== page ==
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International Affairs and Diplomacy

Are you interested in current events from around the world? Are you baffled by North Korea? Do you want to understand what is happening in China? Are you fascinated by Russia? Do you long to visit Europe? Are you captivated with different languages and cultures? Are you ready to become A Global Citizen? The international affairs and diplomacy major is your ticket to the world. The program draws from various disciplines such as political science, history, economics and foreign languages, to help you explore the relationships between different peoples and countries across the globe.

While you are completing the international affairs and diplomacy major requirements, you will discover how different nations and cultures have been developed, learn about the art of diplomacy, discover how globalization is changing international trade, and how foreign policy decisions are made. The interdisciplinary nature of the major allows you to customize your learning experience to fit your interests, so you can explore international relations from a variety of political, historical, and economic perspectives. 

International Affairs and Diplomacy Quick Facts  

The International Affairs and Diplomacy degree requires a total of 48 credit hours, along with the 32 credit hours required to fulfill the Integrative Core. Majors can concentrate on international relations, comparative politics or area studies, and will explore international affairs from political, historical, and economic perspectives. They will also examine the interactions between domestic and international affairs of nations, preparing them for career success in a variety of fields. Hands-on learning opportunities will also allow you to apply the skills you learned in the classroom to the real world. These experiences include: 

  • Attending both local and national conferences and seminars in the field of international affairs.
  • Opportunities to participate in travel seminars with faculty and students and study abroad which allows students to meet with international investors and business executives from around the world.
  • Internships with various government agencies, local attorneys and judges, interest groups, and The Washington Center Program (assignments in the Washington, D.C. area).
  • Participation in Mount Union’s Model United Nations, a student-lead organization that aims to promote a better understanding of and provide for an active simulation of the United Nations as well as have students actively participate in Model UN conferences and tournaments.


Upon declaring a major in international affairs and diplomacy, students will choose one of two tracks: international relations or comparative politics/area studies. Students will then be asked to develop a coherent plan of study in consultation with their academic advisor within one semester of declaring the major. As part of the major requirements at Mount Union, students pursuing a degree in the field of international studies must minor in a foreign language or demonstrate competence in one modern foreign language that is not their native language. Competence is defined as equivalent to two courses in the target language at the two-hundred level or above.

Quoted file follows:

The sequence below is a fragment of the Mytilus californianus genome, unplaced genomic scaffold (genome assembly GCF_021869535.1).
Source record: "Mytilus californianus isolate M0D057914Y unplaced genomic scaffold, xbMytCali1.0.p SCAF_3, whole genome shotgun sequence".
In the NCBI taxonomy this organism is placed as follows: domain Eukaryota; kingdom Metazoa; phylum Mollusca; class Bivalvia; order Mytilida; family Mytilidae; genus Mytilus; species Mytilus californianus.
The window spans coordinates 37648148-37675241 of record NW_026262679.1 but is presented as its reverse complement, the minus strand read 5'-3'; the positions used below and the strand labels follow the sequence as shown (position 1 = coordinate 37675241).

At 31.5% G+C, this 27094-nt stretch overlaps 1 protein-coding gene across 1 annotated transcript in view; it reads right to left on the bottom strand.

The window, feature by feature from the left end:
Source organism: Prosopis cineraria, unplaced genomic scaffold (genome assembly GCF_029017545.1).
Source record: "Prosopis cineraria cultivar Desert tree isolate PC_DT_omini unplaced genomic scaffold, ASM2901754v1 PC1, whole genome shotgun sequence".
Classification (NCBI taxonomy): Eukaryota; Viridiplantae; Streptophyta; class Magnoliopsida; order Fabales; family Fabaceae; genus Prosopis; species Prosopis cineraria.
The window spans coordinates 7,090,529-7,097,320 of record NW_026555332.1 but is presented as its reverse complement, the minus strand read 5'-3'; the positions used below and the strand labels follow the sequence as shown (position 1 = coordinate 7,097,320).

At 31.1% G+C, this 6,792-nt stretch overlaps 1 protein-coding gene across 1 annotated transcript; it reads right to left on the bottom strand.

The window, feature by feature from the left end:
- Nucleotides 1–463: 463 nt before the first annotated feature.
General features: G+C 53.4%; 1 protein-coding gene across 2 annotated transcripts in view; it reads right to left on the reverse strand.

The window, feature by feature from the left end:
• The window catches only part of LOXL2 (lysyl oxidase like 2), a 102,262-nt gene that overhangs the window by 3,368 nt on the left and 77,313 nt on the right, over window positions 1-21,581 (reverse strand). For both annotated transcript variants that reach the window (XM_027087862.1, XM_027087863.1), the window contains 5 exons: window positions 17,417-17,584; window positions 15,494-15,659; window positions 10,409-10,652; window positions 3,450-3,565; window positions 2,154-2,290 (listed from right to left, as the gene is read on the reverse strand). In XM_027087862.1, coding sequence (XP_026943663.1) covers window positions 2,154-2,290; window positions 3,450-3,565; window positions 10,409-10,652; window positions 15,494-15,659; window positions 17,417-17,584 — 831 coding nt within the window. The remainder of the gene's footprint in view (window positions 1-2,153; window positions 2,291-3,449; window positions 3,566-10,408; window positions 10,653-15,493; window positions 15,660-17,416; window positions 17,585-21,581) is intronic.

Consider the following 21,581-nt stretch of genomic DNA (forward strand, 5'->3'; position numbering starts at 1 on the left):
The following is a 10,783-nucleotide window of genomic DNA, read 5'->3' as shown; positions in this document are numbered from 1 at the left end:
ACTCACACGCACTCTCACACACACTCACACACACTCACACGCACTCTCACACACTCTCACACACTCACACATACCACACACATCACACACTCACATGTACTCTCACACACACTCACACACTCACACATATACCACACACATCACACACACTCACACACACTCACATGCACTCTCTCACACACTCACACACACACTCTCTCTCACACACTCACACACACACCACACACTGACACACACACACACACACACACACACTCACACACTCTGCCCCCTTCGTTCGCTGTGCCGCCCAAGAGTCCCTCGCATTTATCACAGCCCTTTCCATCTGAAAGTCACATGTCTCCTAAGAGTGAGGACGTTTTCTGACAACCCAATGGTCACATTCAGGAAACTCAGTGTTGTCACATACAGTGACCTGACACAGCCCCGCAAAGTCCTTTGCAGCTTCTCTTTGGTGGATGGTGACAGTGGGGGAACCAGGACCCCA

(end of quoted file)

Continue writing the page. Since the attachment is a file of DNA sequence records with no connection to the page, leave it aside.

Students pursuing multiple majors should be aware that only four courses taken to satisfy another major will be counted toward the international affairs and diplomacy major. Similarly, only two of the courses taken toward the major will be counted toward the international studies minor. 

International affairs and diplomacy majors are also required to participate in either a study abroad program or in a foreign policy related internship. Students should take into consideration that a minimum GPA of 2.5 is required for participation in most of Mount Union’s study abroad programs and internships. Certain programs require a minimum of 3.0 or higher.

Combining a variety of courses in political science, history, economics and foreign languages, as an international affairs and diplomacy major you will explore the principles of international relations and politics as well as other areas of study within the field of international studies. 



  •  Students will appropriately apply the methodology used in the respective fields.

International Relations:

  • Students will accurately identify the major theories and dominant paradigms used in the study of international relations and foreign policy analysis including realism/neo-realism, liberalism/neo-liberalism, globalist/Marxist, and postmodernism/post-structuralism.
  • Students will identify the major actors in the international system on the macro, mezzo, and micro levels of analysis and their function and interaction in interstate relations.
  • Students will identify and describe the major processes in the international system including globalization, integration, and the causes of conflict.

Comparative politics:

  • Students will accurately identify the major theories and dominant paradigms used in the study of comparative politics including theories on democratization, transition, and political development. 
  • Students will identify and describe different political systems and distinguish between the various forms of democracies and authoritarian systems that exist.
  • Students will describe and explain how different types of political systems in other nations function both theoretically and in application.

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